By Alan Tomalty,
Standards, subsidies and taxes. The bane of the free market. Standards should only be used to prevent injuries or bad health effects. Subsidies should only be used to prop up a company that produces a domestic product that is key to national security. Taxes should only be used as a government income source. Too often however the government uses standards to interfere in the life of all its citizens. At the same time governments subsidize almost everything. Taxes are collected for all sorts of reasons. Ex: liquor and tobacco taxes, estate or inheritance taxes, gift taxes, company asset taxes, and carbon taxes.
It is this last one that irks me the most. Carbon taxes are ridiculous. One of 3 things can happen. 1) The company can refuse to pay them and move out of the country or threaten to move out before they are enacted. In this case everybody loses. 2) The company can pay them and then raise their prices so that with business as usual no emission reduction of CO2 occurs. In this case only the company loses if it also exports its product. The consumers don’t lose because the carbon taxes are supposed to be given back to the public at large. However the general price level of all carbon related goods goes up so that inflation goes up. However since no decrease in CO2 emissions occurs, there was no reason to have the tax in the 1st place. 3) The company can change its source of fuel to a lower carbon entity at a higher cost and pass on its necessary price increase to its customers. The customers have no choice because all the competitors have to do the same thing. In that case there is a reduction in CO2 emissions but since the atmosphere needs more CO2 NOT less, everybody loses.
It is this third scenario that factors into my main point. Even if you believe in AGW(human caused global warming/climate change) , here are the stark facts of trying to do anything about it. PM Trudeau in Canada plans on introducing a tax on the emission of CO2 and all greenhouse gases except water vapour, starting January 1, 2019. B.C. and Alberta are at present, the only provinces that have a carbon tax. The federal price on carbon will harmonize with those and will be forced on any other province that does not implement one by that date.
Canada puts out 1.5 % of world total of CO2 and its level of CO2 emissions is as low as it was 20 years ago. Canada signed on to the Paris agreement on limitation of non condensing greenhouse gas emissions(CO2,methane,…etc) to a cut of 30% from its’ 2005 level of 732 million tons(CO2 equivalent) by the year 2030. That amounts to a promise to cut its’ emissions by ~220 million tons. China puts out 31% of the world total and increased their output 4.1% in 2017 and is on track for an equal 4% increase this year.
In 1991 Norway was the 1st country along with Sweden to introduce a carbon tax, and they have found that their tax was responsible for reducing their increases of emissions by only 2.32% compared to a 0 rate on carbon. However Norway’s CO2 emissions still went up. To top it all off Norway found that the carbon taxes reduced their GDP by 0.06%.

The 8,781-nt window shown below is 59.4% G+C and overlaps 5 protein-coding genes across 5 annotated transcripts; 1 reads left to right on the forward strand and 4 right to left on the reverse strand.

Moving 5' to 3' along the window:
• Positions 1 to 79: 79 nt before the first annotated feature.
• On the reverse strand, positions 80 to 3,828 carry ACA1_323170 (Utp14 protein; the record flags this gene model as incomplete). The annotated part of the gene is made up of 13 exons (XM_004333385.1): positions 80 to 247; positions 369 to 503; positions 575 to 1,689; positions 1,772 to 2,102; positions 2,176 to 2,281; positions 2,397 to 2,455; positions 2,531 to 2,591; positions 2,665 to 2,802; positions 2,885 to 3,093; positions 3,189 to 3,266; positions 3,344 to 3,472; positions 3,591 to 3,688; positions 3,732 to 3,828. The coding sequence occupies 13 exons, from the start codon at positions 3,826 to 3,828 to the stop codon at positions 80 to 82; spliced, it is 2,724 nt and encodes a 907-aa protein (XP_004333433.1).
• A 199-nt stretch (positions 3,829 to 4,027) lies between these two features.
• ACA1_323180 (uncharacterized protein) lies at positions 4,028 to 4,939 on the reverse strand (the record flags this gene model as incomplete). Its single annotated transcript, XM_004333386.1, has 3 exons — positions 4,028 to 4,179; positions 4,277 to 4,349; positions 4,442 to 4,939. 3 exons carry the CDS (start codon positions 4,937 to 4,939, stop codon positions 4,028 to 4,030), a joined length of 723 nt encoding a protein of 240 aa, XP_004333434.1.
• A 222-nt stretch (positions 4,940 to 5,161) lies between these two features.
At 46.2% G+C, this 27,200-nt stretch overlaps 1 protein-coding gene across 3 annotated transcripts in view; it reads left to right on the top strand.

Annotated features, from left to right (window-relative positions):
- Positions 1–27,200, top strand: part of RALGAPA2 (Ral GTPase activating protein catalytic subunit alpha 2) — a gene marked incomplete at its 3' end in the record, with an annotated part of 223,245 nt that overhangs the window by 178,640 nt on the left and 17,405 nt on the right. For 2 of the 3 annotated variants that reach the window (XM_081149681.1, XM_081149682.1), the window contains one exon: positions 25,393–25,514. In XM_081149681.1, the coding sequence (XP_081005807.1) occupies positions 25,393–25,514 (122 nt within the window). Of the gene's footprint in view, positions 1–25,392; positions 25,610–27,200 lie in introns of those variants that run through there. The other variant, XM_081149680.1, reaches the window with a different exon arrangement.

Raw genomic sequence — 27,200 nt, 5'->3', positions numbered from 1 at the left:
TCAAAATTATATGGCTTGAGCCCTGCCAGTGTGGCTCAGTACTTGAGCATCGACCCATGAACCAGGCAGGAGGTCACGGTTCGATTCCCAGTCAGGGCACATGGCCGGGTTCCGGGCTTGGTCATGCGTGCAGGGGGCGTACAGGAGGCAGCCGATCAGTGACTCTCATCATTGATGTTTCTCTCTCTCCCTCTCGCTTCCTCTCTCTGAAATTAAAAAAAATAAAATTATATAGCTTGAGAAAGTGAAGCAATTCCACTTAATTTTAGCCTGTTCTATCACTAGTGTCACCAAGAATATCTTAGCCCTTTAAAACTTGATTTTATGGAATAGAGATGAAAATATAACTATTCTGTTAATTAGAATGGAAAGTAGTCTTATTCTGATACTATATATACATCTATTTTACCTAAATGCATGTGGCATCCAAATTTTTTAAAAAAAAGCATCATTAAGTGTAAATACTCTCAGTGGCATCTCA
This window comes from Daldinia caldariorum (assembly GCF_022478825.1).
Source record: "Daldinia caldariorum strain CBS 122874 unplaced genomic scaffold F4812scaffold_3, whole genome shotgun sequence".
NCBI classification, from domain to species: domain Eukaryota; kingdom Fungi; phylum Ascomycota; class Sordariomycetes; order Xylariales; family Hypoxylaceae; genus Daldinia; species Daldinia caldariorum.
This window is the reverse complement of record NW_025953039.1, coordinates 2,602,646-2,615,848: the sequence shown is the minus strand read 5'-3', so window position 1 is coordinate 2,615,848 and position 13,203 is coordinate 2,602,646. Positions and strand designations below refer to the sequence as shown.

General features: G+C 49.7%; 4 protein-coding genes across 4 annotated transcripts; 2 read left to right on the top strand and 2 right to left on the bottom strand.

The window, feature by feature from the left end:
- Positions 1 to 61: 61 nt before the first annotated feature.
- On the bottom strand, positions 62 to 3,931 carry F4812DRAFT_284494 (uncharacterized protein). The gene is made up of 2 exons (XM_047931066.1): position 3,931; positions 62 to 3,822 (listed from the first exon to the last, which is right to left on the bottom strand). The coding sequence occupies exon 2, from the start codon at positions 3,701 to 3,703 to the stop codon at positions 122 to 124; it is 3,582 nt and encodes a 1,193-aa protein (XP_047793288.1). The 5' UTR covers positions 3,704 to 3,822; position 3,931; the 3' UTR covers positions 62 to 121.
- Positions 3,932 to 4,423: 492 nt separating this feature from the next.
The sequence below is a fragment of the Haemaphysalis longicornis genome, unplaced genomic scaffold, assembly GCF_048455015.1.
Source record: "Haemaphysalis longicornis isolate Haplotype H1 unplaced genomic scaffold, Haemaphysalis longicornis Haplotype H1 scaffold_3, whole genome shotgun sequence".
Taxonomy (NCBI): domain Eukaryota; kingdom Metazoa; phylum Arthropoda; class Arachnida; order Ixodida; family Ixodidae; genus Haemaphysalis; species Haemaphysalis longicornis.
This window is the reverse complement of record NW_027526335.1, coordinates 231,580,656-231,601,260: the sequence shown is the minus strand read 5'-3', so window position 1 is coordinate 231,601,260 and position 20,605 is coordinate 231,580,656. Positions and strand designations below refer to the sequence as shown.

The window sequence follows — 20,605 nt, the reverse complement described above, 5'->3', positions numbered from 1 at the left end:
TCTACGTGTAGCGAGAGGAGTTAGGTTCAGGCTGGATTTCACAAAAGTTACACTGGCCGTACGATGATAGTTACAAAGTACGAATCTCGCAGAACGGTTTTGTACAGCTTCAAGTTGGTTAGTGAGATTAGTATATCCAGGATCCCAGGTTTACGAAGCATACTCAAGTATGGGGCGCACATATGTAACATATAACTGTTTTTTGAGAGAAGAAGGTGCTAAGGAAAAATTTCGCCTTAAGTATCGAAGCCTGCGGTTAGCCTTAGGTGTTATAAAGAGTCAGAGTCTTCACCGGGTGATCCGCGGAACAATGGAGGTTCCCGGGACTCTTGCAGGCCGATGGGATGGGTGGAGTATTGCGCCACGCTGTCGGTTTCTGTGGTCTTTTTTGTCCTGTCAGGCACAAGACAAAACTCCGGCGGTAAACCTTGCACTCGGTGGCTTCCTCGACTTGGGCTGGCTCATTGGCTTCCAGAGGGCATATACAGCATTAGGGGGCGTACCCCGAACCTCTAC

In the Norwegian scheme there were so many exemptions that the effective coverage of the carbon taxes was only 64% of industrial production. The Norwegian price for carbon is around $25 Can per ton. Trudeau has promised to introduce Canada’s carbon tax or CO2 equivalent tax at $20 per ton in 2019 and increase it $10 per ton every year until $50 per ton by the end of 2022. The government of Canada website says that there are ~ 600 industrial reporting facilities that report their CO2 emissions to the government. However they account for only 37% of all CO2 emissions in Canada. The others dont have to report because they are under the legal requirement of 50000 tons per year.
However the differing prices between Norway and Canada will not have any significant effect on the results because there is very little opportunity for any company in Canada in at least 7 of the provinces, to switch to a non CO2 producing fuel because those 7(except Manitoba,B.C. and Quebec) do not have significant hydro power; so the companies will simply pay the tax to stay in business. Theoretically this should not amount to any significant reduction in CO2 because Canada is different from Norway in a fundamental way. In Norway any firm has access to hydro elecricity.
In this 1st phase which was supposed to cover 75% (165 million tons) of the planned reductions until 2022 with the remaining 25% (55 million tons) being applied after that until 2030 and beyond. However since only 37% of total greenhouse gas emissions in Canada are generated by the 620 large greenhouse gas emitters; and only the large ones are required to report them to the Government of Canada; that is only 37% (amount tracked) * 705 (present day emissions) = 260 million tons is the amount tracked. However as a result of industry pressure, the rules have been again changed so that companies will be required to pay tax on only 20% of their emissions with some companies like in the cement and steel industries being required to pay tax on only 10% of their emissions. So let us assume the net overall % will be a 18% requirement. So you have to take 18% of 260 = 47 million tons which is roughly 6.66 % of total emissions of 705 million tons today,subject to tax for the 1st phase. For comparison purposes Ireland achieved a decrease in emissions only after 4 straight years of increased emissions despite a carbon tax. British Columbia despite having a carbon tax since 2008 has not achieved any decrease in CO2 emissions.